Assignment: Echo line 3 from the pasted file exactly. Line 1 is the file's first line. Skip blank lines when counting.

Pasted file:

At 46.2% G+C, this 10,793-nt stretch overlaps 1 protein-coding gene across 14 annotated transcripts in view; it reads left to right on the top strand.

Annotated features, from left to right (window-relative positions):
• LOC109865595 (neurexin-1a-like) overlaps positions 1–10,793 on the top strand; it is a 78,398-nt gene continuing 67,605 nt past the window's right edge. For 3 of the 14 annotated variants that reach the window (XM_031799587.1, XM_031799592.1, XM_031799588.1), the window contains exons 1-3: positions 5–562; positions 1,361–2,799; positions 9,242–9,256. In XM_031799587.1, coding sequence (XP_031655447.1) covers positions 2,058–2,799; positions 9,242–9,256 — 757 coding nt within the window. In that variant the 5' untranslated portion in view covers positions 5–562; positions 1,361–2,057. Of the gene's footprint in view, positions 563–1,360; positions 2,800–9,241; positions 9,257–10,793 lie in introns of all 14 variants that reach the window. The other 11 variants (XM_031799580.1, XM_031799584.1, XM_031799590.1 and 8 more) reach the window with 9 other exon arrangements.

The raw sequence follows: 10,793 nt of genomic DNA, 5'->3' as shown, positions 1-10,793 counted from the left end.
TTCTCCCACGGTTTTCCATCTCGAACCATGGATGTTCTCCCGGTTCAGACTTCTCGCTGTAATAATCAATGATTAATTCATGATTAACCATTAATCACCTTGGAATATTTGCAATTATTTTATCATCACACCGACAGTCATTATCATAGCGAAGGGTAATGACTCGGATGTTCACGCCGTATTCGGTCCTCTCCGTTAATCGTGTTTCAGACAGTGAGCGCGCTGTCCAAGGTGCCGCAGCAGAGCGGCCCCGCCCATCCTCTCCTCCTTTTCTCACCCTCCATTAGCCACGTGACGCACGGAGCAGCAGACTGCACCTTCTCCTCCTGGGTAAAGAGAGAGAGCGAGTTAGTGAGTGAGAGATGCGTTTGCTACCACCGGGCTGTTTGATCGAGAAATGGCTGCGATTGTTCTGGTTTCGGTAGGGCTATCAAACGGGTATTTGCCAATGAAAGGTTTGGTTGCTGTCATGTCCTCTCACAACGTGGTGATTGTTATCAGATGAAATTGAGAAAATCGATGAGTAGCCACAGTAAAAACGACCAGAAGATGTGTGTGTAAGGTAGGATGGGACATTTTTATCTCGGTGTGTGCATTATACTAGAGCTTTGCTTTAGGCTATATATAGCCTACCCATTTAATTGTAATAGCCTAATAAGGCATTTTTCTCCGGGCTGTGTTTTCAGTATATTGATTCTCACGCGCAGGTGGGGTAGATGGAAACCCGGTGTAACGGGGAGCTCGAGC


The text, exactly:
• LOC109865595 (neurexin-1a-like) overlaps positions 1–10,793 on the top strand; it is a 78,398-nt gene continuing 67,605 nt past the window's right edge. For 3 of the 14 annotated variants that reach the window (XM_031799587.1, XM_031799592.1, XM_031799588.1), the window contains exons 1-3: positions 5–562; positions 1,361–2,799; positions 9,242–9,256. In XM_031799587.1, coding sequence (XP_031655447.1) covers positions 2,058–2,799; positions 9,242–9,256 — 757 coding nt within the window. In that variant the 5' untranslated portion in view covers positions 5–562; positions 1,361–2,057. Of the gene's footprint in view, positions 563–1,360; positions 2,800–9,241; positions 9,257–10,793 lie in introns of all 14 variants that reach the window. The other 11 variants (XM_031799580.1, XM_031799584.1, XM_031799590.1 and 8 more) reach the window with 9 other exon arrangements.